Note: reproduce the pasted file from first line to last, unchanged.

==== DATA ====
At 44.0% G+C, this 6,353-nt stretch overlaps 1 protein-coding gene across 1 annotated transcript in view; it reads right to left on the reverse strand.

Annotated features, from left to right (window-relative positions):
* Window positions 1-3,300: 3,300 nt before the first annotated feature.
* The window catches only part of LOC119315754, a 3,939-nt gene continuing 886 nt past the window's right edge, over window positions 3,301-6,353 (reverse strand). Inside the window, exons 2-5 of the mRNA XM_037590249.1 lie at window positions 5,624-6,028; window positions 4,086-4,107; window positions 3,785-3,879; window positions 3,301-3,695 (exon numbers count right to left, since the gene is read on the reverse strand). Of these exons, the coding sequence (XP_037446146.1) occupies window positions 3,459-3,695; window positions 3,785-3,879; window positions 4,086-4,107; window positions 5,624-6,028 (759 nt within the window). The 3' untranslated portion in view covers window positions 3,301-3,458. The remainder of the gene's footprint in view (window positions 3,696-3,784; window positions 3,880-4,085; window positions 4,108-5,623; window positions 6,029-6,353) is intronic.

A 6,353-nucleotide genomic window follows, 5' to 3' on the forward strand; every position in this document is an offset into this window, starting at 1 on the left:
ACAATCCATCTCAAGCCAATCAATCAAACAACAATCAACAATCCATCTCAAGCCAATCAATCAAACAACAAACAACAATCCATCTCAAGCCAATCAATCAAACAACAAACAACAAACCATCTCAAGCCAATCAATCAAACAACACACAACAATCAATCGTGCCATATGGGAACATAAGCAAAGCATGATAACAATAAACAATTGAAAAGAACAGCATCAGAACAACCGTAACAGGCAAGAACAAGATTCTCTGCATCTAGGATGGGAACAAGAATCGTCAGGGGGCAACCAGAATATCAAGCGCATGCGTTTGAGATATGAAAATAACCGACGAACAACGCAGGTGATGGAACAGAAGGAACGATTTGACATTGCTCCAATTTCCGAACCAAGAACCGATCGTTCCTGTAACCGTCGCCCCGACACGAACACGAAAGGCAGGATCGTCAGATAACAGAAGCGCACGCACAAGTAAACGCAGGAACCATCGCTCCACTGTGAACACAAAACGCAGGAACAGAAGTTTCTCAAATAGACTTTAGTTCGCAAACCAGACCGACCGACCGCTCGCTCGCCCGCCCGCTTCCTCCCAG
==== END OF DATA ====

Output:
At 44.0% G+C, this 6,353-nt stretch overlaps 1 protein-coding gene across 1 annotated transcript in view; it reads right to left on the reverse strand.

Annotated features, from left to right (window-relative positions):
* Window positions 1-3,300: 3,300 nt before the first annotated feature.
* The window catches only part of LOC119315754, a 3,939-nt gene continuing 886 nt past the window's right edge, over window positions 3,301-6,353 (reverse strand). Inside the window, exons 2-5 of the mRNA XM_037590249.1 lie at window positions 5,624-6,028; window positions 4,086-4,107; window positions 3,785-3,879; window positions 3,301-3,695 (exon numbers count right to left, since the gene is read on the reverse strand). Of these exons, the coding sequence (XP_037446146.1) occupies window positions 3,459-3,695; window positions 3,785-3,879; window positions 4,086-4,107; window positions 5,624-6,028 (759 nt within the window). The 3' untranslated portion in view covers window positions 3,301-3,458. The remainder of the gene's footprint in view (window positions 3,696-3,784; window positions 3,880-4,085; window positions 4,108-5,623; window positions 6,029-6,353) is intronic.

A 6,353-nucleotide genomic window follows, 5' to 3' on the forward strand; every position in this document is an offset into this window, starting at 1 on the left:
ACAATCCATCTCAAGCCAATCAATCAAACAACAATCAACAATCCATCTCAAGCCAATCAATCAAACAACAAACAACAATCCATCTCAAGCCAATCAATCAAACAACAAACAACAAACCATCTCAAGCCAATCAATCAAACAACACACAACAATCAATCGTGCCATATGGGAACATAAGCAAAGCATGATAACAATAAACAATTGAAAAGAACAGCATCAGAACAACCGTAACAGGCAAGAACAAGATTCTCTGCATCTAGGATGGGAACAAGAATCGTCAGGGGGCAACCAGAATATCAAGCGCATGCGTTTGAGATATGAAAATAACCGACGAACAACGCAGGTGATGGAACAGAAGGAACGATTTGACATTGCTCCAATTTCCGAACCAAGAACCGATCGTTCCTGTAACCGTCGCCCCGACACGAACACGAAAGGCAGGATCGTCAGATAACAGAAGCGCACGCACAAGTAAACGCAGGAACCATCGCTCCACTGTGAACACAAAACGCAGGAACAGAAGTTTCTCAAATAGACTTTAGTTCGCAAACCAGACCGACCGACCGCTCGCTCGCCCGCCCGCTTCCTCCCAG